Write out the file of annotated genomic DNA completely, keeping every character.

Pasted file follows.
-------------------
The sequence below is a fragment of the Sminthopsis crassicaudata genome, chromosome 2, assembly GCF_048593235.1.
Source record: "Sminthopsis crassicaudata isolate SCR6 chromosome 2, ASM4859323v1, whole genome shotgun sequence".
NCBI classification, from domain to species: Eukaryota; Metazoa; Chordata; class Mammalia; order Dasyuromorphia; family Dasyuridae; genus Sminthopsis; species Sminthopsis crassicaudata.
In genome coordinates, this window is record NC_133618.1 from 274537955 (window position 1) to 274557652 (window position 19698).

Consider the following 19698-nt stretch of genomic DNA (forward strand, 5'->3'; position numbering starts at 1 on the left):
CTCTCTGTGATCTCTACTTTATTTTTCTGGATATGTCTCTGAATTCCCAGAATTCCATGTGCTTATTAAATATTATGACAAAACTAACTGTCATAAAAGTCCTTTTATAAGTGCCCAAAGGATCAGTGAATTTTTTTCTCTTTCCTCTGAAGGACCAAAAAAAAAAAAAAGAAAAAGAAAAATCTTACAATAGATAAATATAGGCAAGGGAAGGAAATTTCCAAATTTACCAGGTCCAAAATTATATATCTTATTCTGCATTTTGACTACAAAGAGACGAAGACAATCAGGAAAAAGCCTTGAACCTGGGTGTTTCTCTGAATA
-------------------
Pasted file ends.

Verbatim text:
The sequence below is a fragment of the Sminthopsis crassicaudata genome, chromosome 2, assembly GCF_048593235.1.
Source record: "Sminthopsis crassicaudata isolate SCR6 chromosome 2, ASM4859323v1, whole genome shotgun sequence".
NCBI classification, from domain to species: Eukaryota; Metazoa; Chordata; class Mammalia; order Dasyuromorphia; family Dasyuridae; genus Sminthopsis; species Sminthopsis crassicaudata.
In genome coordinates, this window is record NC_133618.1 from 274537955 (window position 1) to 274557652 (window position 19698).

Consider the following 19698-nt stretch of genomic DNA (forward strand, 5'->3'; position numbering starts at 1 on the left):
CTCTCTGTGATCTCTACTTTATTTTTCTGGATATGTCTCTGAATTCCCAGAATTCCATGTGCTTATTAAATATTATGACAAAACTAACTGTCATAAAAGTCCTTTTATAAGTGCCCAAAGGATCAGTGAATTTTTTTCTCTTTCCTCTGAAGGACCAAAAAAAAAAAAAAGAAAAAGAAAAATCTTACAATAGATAAATATAGGCAAGGGAAGGAAATTTCCAAATTTACCAGGTCCAAAATTATATATCTTATTCTGCATTTTGACTACAAAGAGACGAAGACAATCAGGAAAAAGCCTTGAACCTGGGTGTTTCTCTGAATA